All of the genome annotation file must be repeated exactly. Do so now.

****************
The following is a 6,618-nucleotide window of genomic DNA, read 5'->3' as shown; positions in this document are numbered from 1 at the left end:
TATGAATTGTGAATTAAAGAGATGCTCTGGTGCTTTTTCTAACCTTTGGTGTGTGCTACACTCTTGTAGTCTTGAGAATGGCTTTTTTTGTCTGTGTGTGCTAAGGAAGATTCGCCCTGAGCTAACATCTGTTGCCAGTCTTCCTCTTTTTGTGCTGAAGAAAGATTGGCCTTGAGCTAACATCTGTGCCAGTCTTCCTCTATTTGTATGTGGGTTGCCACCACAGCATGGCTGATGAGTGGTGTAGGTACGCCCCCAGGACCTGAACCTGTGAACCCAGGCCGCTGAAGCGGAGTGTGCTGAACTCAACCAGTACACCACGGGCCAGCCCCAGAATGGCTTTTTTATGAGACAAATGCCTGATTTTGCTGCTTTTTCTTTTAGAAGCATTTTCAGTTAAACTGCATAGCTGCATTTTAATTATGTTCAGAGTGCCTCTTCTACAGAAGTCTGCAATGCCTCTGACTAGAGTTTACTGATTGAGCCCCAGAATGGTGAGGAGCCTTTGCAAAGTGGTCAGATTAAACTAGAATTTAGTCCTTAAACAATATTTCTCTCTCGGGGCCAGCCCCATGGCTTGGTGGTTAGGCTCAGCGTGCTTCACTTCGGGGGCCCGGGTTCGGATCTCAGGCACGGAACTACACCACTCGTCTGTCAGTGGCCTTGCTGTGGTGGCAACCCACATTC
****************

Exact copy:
The following is a 6,618-nucleotide window of genomic DNA, read 5'->3' as shown; positions in this document are numbered from 1 at the left end:
TATGAATTGTGAATTAAAGAGATGCTCTGGTGCTTTTTCTAACCTTTGGTGTGTGCTACACTCTTGTAGTCTTGAGAATGGCTTTTTTTGTCTGTGTGTGCTAAGGAAGATTCGCCCTGAGCTAACATCTGTTGCCAGTCTTCCTCTTTTTGTGCTGAAGAAAGATTGGCCTTGAGCTAACATCTGTGCCAGTCTTCCTCTATTTGTATGTGGGTTGCCACCACAGCATGGCTGATGAGTGGTGTAGGTACGCCCCCAGGACCTGAACCTGTGAACCCAGGCCGCTGAAGCGGAGTGTGCTGAACTCAACCAGTACACCACGGGCCAGCCCCAGAATGGCTTTTTTATGAGACAAATGCCTGATTTTGCTGCTTTTTCTTTTAGAAGCATTTTCAGTTAAACTGCATAGCTGCATTTTAATTATGTTCAGAGTGCCTCTTCTACAGAAGTCTGCAATGCCTCTGACTAGAGTTTACTGATTGAGCCCCAGAATGGTGAGGAGCCTTTGCAAAGTGGTCAGATTAAACTAGAATTTAGTCCTTAAACAATATTTCTCTCTCGGGGCCAGCCCCATGGCTTGGTGGTTAGGCTCAGCGTGCTTCACTTCGGGGGCCCGGGTTCGGATCTCAGGCACGGAACTACACCACTCGTCTGTCAGTGGCCTTGCTGTGGTGGCAACCCACATTC